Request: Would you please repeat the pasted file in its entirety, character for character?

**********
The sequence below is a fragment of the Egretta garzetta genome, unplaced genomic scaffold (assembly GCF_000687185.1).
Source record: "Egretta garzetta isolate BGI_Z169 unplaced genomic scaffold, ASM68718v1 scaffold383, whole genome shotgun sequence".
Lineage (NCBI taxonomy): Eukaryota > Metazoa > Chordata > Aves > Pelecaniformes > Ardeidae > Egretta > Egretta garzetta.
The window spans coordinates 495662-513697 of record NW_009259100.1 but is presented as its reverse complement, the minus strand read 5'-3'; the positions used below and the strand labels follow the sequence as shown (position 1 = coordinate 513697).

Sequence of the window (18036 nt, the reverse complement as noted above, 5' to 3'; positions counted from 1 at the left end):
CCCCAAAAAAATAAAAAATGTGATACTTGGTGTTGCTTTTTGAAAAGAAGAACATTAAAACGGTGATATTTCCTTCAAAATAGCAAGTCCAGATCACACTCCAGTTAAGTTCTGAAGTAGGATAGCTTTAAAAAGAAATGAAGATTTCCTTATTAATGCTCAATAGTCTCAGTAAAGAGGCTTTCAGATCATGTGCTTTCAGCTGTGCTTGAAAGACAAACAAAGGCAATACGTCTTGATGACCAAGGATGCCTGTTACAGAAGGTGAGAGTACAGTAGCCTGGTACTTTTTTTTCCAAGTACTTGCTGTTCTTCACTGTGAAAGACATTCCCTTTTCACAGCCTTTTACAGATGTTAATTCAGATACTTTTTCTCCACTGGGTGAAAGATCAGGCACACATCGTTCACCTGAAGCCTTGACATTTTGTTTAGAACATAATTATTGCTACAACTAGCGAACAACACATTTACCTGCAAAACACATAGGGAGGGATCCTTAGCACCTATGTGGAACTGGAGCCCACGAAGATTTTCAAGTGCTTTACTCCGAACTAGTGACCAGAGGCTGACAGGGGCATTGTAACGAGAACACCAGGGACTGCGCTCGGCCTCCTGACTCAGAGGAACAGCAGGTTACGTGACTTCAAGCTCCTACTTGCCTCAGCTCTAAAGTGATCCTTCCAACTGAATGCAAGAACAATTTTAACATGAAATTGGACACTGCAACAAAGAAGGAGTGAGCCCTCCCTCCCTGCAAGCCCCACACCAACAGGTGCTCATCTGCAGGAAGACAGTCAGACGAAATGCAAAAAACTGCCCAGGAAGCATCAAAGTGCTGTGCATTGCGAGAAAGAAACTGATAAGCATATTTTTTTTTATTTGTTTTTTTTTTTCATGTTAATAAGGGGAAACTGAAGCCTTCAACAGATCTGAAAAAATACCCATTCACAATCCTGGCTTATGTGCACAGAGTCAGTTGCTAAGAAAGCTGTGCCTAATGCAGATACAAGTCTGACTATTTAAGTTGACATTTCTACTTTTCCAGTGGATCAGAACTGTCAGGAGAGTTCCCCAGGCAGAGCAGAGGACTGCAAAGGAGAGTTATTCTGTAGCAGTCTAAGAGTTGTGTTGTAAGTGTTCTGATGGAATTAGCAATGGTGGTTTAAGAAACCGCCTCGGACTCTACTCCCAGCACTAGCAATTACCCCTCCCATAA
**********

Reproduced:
The sequence below is a fragment of the Egretta garzetta genome, unplaced genomic scaffold (assembly GCF_000687185.1).
Source record: "Egretta garzetta isolate BGI_Z169 unplaced genomic scaffold, ASM68718v1 scaffold383, whole genome shotgun sequence".
Lineage (NCBI taxonomy): Eukaryota > Metazoa > Chordata > Aves > Pelecaniformes > Ardeidae > Egretta > Egretta garzetta.
The window spans coordinates 495662-513697 of record NW_009259100.1 but is presented as its reverse complement, the minus strand read 5'-3'; the positions used below and the strand labels follow the sequence as shown (position 1 = coordinate 513697).

Sequence of the window (18036 nt, the reverse complement as noted above, 5' to 3'; positions counted from 1 at the left end):
CCCCAAAAAAATAAAAAATGTGATACTTGGTGTTGCTTTTTGAAAAGAAGAACATTAAAACGGTGATATTTCCTTCAAAATAGCAAGTCCAGATCACACTCCAGTTAAGTTCTGAAGTAGGATAGCTTTAAAAAGAAATGAAGATTTCCTTATTAATGCTCAATAGTCTCAGTAAAGAGGCTTTCAGATCATGTGCTTTCAGCTGTGCTTGAAAGACAAACAAAGGCAATACGTCTTGATGACCAAGGATGCCTGTTACAGAAGGTGAGAGTACAGTAGCCTGGTACTTTTTTTTCCAAGTACTTGCTGTTCTTCACTGTGAAAGACATTCCCTTTTCACAGCCTTTTACAGATGTTAATTCAGATACTTTTTCTCCACTGGGTGAAAGATCAGGCACACATCGTTCACCTGAAGCCTTGACATTTTGTTTAGAACATAATTATTGCTACAACTAGCGAACAACACATTTACCTGCAAAACACATAGGGAGGGATCCTTAGCACCTATGTGGAACTGGAGCCCACGAAGATTTTCAAGTGCTTTACTCCGAACTAGTGACCAGAGGCTGACAGGGGCATTGTAACGAGAACACCAGGGACTGCGCTCGGCCTCCTGACTCAGAGGAACAGCAGGTTACGTGACTTCAAGCTCCTACTTGCCTCAGCTCTAAAGTGATCCTTCCAACTGAATGCAAGAACAATTTTAACATGAAATTGGACACTGCAACAAAGAAGGAGTGAGCCCTCCCTCCCTGCAAGCCCCACACCAACAGGTGCTCATCTGCAGGAAGACAGTCAGACGAAATGCAAAAAACTGCCCAGGAAGCATCAAAGTGCTGTGCATTGCGAGAAAGAAACTGATAAGCATATTTTTTTTTATTTGTTTTTTTTTTTCATGTTAATAAGGGGAAACTGAAGCCTTCAACAGATCTGAAAAAATACCCATTCACAATCCTGGCTTATGTGCACAGAGTCAGTTGCTAAGAAAGCTGTGCCTAATGCAGATACAAGTCTGACTATTTAAGTTGACATTTCTACTTTTCCAGTGGATCAGAACTGTCAGGAGAGTTCCCCAGGCAGAGCAGAGGACTGCAAAGGAGAGTTATTCTGTAGCAGTCTAAGAGTTGTGTTGTAAGTGTTCTGATGGAATTAGCAATGGTGGTTTAAGAAACCGCCTCGGACTCTACTCCCAGCACTAGCAATTACCCCTCCCATAA